I am just wondering about this, since according to the directive, I would think that all the public comments collected by the executive office last month, would be posted in order to foster collaboration and keep the public informed.
"In brief, this rule pertains to those human remains, in collections, determined by museums and Federal agencies to be Native American, but for whom no relationship of shared group identity can be reasonably traced, historically or prehistorically, between a present day Indian tribe or Native Hawaiian organization and an identifiable earlier group. These individuals are listed on inventories as culturally unidentifiable Native American human remains. The rule requires consultation on the culturally unidentifiable human remains by the museum or Federal agency with Indian tribes and Native Hawaiian organizations whose tribal lands or aboriginal occupancy areas are in the area where the remains were removed. If cultural affiliation still cannot be determined and repatriation achieved, then the Indian tribe or Native Hawaiian organization may request disposition of the remains. The museum or Federal agency would then publish a notice and transfer control to the tribe, without first being required to appear before the Review Committee to seek a recommendation for disposition approval from the Secretary of the Interior. Disposition requests, which do not meet the parameters of the rule, would still require approval from the Secretary, who may request a recommendation from the Review Committee. Therefore, the Department is issuing this final rule to be effective May 14, 2010." http://www.nps.gov/nagpra/
"A group of about 30 anthropologists, archeologists and concerned members of the University community gathered to hear Sven Haakanson, Jr., executive director of the Alutiiq Museum in Alaska, speak and answer questions about relationships between museums and Native American tribes. Haakanson also discussed how the issue of repatriation is often handled at other museums."
The letter should be posted soon to the CCCC-IP Committee website:
A team of us associated with the CCCC-Intellectual Property (IP) Committee and Caucus (http://www.ncte.org/cccc/committees/ip) submitted a letter to Victoria A. Espinel, United States Intellectual Property Enforcement Coordinator regarding The Joint Strategic Plan before yesterday's 5 pm ET deadline. We had asked for your support Monday afternoon (3-22-2010; see copy of request below). We are just following up to provide a copy of the letter that was submitted, linked below (temporarily posted here-will be moved to IP Committee site soon):
Thanks to everyone for mobilizing on such short notice, and special thanks to Karen Lunsford, Chair of the CCCC Committee on Intellectual Property for working with the larger CCCC organization and obtaining their support.
Last week, we sent out the following email to various listserves and facebook for people to "sign" on in support of public comments crafted by the CCCC-IP Caucus and Committee - here's the email which supplies background information:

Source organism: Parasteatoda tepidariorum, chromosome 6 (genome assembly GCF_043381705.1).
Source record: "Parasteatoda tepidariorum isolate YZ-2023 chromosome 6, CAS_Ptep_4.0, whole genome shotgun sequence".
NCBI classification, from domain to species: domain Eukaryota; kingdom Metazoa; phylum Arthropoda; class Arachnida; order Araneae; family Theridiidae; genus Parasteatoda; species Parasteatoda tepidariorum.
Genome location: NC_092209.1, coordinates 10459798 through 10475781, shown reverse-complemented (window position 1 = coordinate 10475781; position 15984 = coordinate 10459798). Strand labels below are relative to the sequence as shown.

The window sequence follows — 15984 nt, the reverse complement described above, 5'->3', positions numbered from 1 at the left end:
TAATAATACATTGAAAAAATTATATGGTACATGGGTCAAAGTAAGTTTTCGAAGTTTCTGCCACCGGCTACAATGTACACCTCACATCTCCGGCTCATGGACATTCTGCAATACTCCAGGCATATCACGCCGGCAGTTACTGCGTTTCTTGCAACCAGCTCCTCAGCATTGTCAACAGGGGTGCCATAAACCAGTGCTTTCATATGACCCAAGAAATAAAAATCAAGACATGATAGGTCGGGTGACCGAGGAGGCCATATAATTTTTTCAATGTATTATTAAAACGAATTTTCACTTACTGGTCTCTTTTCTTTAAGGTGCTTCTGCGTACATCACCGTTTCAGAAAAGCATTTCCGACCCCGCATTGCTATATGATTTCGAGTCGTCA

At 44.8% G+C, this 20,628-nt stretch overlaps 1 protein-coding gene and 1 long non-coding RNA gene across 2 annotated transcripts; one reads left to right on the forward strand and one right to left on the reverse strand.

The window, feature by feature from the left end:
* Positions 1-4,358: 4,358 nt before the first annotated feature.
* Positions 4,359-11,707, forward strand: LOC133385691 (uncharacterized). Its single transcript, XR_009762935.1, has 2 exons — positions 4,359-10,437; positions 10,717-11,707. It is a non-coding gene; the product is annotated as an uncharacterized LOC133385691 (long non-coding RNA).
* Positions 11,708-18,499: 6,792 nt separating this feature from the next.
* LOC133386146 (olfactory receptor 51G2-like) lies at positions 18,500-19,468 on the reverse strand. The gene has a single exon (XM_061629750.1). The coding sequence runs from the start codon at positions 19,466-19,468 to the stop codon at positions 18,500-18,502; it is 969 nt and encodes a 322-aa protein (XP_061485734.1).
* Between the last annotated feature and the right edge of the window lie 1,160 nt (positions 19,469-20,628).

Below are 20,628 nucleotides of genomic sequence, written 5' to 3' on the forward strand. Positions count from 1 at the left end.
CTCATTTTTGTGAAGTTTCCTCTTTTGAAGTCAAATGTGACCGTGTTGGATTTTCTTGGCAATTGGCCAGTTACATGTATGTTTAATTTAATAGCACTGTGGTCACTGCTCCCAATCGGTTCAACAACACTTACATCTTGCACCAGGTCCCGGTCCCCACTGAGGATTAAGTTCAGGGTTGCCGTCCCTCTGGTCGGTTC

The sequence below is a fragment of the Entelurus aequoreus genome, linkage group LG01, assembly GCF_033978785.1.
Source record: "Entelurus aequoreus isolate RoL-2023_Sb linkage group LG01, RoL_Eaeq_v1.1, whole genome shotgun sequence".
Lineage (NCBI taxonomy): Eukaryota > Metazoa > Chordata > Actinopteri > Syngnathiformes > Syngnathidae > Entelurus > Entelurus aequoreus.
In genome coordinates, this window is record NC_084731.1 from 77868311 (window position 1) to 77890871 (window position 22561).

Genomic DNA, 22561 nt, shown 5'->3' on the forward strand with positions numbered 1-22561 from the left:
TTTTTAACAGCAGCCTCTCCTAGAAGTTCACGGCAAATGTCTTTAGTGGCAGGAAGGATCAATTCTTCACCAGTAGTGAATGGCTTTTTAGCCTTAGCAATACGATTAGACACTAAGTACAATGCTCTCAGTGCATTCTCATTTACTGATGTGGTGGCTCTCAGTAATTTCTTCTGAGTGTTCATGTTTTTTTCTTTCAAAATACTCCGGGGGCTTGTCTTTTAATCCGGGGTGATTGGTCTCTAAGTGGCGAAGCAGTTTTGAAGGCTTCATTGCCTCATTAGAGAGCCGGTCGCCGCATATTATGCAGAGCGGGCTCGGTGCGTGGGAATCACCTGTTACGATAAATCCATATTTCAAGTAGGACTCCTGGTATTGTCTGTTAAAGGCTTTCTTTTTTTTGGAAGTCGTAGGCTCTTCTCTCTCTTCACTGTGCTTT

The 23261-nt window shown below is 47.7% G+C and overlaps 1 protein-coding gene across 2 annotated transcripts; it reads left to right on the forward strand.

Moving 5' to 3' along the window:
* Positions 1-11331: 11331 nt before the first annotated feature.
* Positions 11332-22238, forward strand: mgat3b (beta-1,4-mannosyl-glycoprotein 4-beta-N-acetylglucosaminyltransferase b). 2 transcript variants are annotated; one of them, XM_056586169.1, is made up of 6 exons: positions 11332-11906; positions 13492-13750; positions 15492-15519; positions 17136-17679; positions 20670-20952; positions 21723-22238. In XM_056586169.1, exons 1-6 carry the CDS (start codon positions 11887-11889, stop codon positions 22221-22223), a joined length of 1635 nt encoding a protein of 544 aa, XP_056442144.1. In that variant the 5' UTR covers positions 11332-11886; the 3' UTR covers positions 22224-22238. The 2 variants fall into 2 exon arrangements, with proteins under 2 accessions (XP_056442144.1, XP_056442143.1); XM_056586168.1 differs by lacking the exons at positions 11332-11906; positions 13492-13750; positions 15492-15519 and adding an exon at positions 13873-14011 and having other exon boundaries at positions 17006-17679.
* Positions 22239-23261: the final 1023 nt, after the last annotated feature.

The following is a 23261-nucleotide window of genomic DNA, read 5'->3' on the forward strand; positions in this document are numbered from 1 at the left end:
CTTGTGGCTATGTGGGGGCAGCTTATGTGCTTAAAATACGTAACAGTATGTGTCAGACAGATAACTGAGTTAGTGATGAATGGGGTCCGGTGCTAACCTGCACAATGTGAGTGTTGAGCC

We are inviting you to offer your “signature” in support of the CCCC-IP Caucus (endorsed by the CCCC-IP Committee and CCCC) with respect to the letter linked below, on or before Tuesday, midnight EST, March 23, 2010 (send your name and institutional affiliation c/o firstname.lastname@example.org). Offering your support to the IP Caucus does not preclude you from additionally composing your own public comments (details below), and we encourage you to do so.
Each year since 1994 the Intellectual Property Caucus of the Conference on College Communication and Composition (CCCC-IP Caucus) meets for an hours long discussion/workshop on issues surrounding teachers and researchers of writing/composing as those issues intersect intellectual property law and policy.
This year, on Weds. March 17, the caucus crafted a letter to Victoria A. Espinel, United States Intellectual Property Enforcement Coordinator in response to a formal request for public comments (due on or before March 24 at 5pm EST-but to be submitted by us well in advance of the deadline) on the topic of increasing IP enforcement (see link to “short explanation” below).
If you would like to offer your support of the CCCC-IP Caucus, please send your name and institutional affiliation to email@example.com on or before Tuesday, midnight EST, March 23, 2010 and it will be included in the designated space on the CCCC-IP Caucus letter (see letter linked above).
Thank you much for your time!
Martine & Traci
Traci Zimmerman, Associate Professor
The School of Writing, Rhetoric, and Technical Communication
I am a writing professor at Lansing Community College. I'm also a licensed Michigan attorney. The views and opinions expressed in this blog are solely my own and do not reflect in any way those of my employer or clients. Nothing I write here can be construed as legal advice.